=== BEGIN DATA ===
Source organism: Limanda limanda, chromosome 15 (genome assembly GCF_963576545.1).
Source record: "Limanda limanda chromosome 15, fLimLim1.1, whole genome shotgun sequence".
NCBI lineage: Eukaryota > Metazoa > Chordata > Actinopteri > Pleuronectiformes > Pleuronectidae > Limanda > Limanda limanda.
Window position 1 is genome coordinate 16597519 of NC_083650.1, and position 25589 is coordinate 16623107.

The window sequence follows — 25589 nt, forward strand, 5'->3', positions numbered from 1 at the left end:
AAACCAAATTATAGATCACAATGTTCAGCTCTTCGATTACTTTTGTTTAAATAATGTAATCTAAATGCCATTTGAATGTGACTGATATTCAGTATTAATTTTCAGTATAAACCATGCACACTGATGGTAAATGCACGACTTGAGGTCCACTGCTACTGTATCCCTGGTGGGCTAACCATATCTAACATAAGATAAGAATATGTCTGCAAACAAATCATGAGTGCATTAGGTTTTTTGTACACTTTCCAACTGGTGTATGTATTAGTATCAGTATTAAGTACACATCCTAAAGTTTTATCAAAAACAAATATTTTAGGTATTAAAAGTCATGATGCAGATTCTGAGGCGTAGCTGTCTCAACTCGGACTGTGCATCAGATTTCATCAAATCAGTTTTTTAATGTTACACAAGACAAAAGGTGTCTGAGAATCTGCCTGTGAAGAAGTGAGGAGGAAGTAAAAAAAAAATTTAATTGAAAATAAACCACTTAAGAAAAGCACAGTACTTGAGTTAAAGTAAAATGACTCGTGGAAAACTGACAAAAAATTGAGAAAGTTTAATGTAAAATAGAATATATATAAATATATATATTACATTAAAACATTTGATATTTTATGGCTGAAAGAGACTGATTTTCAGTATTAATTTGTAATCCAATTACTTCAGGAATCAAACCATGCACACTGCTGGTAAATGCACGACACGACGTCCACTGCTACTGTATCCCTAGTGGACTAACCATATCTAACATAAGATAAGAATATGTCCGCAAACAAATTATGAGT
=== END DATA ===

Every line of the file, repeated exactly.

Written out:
Source organism: Limanda limanda, chromosome 15 (genome assembly GCF_963576545.1).
Source record: "Limanda limanda chromosome 15, fLimLim1.1, whole genome shotgun sequence".
NCBI lineage: Eukaryota > Metazoa > Chordata > Actinopteri > Pleuronectiformes > Pleuronectidae > Limanda > Limanda limanda.
Window position 1 is genome coordinate 16597519 of NC_083650.1, and position 25589 is coordinate 16623107.

The window sequence follows — 25589 nt, forward strand, 5'->3', positions numbered from 1 at the left end:
AAACCAAATTATAGATCACAATGTTCAGCTCTTCGATTACTTTTGTTTAAATAATGTAATCTAAATGCCATTTGAATGTGACTGATATTCAGTATTAATTTTCAGTATAAACCATGCACACTGATGGTAAATGCACGACTTGAGGTCCACTGCTACTGTATCCCTGGTGGGCTAACCATATCTAACATAAGATAAGAATATGTCTGCAAACAAATCATGAGTGCATTAGGTTTTTTGTACACTTTCCAACTGGTGTATGTATTAGTATCAGTATTAAGTACACATCCTAAAGTTTTATCAAAAACAAATATTTTAGGTATTAAAAGTCATGATGCAGATTCTGAGGCGTAGCTGTCTCAACTCGGACTGTGCATCAGATTTCATCAAATCAGTTTTTTAATGTTACACAAGACAAAAGGTGTCTGAGAATCTGCCTGTGAAGAAGTGAGGAGGAAGTAAAAAAAAAATTTAATTGAAAATAAACCACTTAAGAAAAGCACAGTACTTGAGTTAAAGTAAAATGACTCGTGGAAAACTGACAAAAAATTGAGAAAGTTTAATGTAAAATAGAATATATATAAATATATATATTACATTAAAACATTTGATATTTTATGGCTGAAAGAGACTGATTTTCAGTATTAATTTGTAATCCAATTACTTCAGGAATCAAACCATGCACACTGCTGGTAAATGCACGACACGACGTCCACTGCTACTGTATCCCTAGTGGACTAACCATATCTAACATAAGATAAGAATATGTCCGCAAACAAATTATGAGT